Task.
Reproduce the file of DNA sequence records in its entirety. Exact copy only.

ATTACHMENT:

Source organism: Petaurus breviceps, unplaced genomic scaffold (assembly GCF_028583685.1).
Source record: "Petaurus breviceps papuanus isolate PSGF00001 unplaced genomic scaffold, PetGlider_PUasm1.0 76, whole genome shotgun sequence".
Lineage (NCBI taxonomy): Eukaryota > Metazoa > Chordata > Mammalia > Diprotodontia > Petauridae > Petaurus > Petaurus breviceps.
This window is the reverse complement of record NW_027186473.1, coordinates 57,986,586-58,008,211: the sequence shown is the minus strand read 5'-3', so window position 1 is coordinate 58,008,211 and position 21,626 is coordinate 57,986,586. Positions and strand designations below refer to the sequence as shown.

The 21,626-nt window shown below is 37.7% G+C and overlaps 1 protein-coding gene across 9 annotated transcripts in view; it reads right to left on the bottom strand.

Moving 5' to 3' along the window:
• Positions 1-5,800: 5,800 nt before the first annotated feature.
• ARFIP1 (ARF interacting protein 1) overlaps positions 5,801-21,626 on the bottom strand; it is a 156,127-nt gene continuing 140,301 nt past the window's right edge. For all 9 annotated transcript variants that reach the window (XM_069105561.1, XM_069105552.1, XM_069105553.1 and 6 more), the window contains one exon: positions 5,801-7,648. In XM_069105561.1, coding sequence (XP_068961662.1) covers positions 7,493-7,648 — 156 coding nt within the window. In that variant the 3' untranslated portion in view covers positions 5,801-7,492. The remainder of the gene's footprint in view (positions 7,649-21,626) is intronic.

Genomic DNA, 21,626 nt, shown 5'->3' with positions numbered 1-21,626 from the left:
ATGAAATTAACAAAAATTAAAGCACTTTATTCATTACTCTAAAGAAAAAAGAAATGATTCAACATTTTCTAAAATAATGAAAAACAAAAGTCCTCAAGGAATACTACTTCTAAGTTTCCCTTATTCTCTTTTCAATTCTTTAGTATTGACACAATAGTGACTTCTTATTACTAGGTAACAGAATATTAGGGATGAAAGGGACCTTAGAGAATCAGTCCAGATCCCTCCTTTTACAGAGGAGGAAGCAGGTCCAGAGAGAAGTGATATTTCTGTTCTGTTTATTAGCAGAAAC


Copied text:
Source organism: Petaurus breviceps, unplaced genomic scaffold (assembly GCF_028583685.1).
Source record: "Petaurus breviceps papuanus isolate PSGF00001 unplaced genomic scaffold, PetGlider_PUasm1.0 76, whole genome shotgun sequence".
Lineage (NCBI taxonomy): Eukaryota > Metazoa > Chordata > Mammalia > Diprotodontia > Petauridae > Petaurus > Petaurus breviceps.
This window is the reverse complement of record NW_027186473.1, coordinates 57,986,586-58,008,211: the sequence shown is the minus strand read 5'-3', so window position 1 is coordinate 58,008,211 and position 21,626 is coordinate 57,986,586. Positions and strand designations below refer to the sequence as shown.

The 21,626-nt window shown below is 37.7% G+C and overlaps 1 protein-coding gene across 9 annotated transcripts in view; it reads right to left on the bottom strand.

Moving 5' to 3' along the window:
• Positions 1-5,800: 5,800 nt before the first annotated feature.
• ARFIP1 (ARF interacting protein 1) overlaps positions 5,801-21,626 on the bottom strand; it is a 156,127-nt gene continuing 140,301 nt past the window's right edge. For all 9 annotated transcript variants that reach the window (XM_069105561.1, XM_069105552.1, XM_069105553.1 and 6 more), the window contains one exon: positions 5,801-7,648. In XM_069105561.1, coding sequence (XP_068961662.1) covers positions 7,493-7,648 — 156 coding nt within the window. In that variant the 3' untranslated portion in view covers positions 5,801-7,492. The remainder of the gene's footprint in view (positions 7,649-21,626) is intronic.

Genomic DNA, 21,626 nt, shown 5'->3' with positions numbered 1-21,626 from the left:
ATGAAATTAACAAAAATTAAAGCACTTTATTCATTACTCTAAAGAAAAAAGAAATGATTCAACATTTTCTAAAATAATGAAAAACAAAAGTCCTCAAGGAATACTACTTCTAAGTTTCCCTTATTCTCTTTTCAATTCTTTAGTATTGACACAATAGTGACTTCTTATTACTAGGTAACAGAATATTAGGGATGAAAGGGACCTTAGAGAATCAGTCCAGATCCCTCCTTTTACAGAGGAGGAAGCAGGTCCAGAGAGAAGTGATATTTCTGTTCTGTTTATTAGCAGAAAC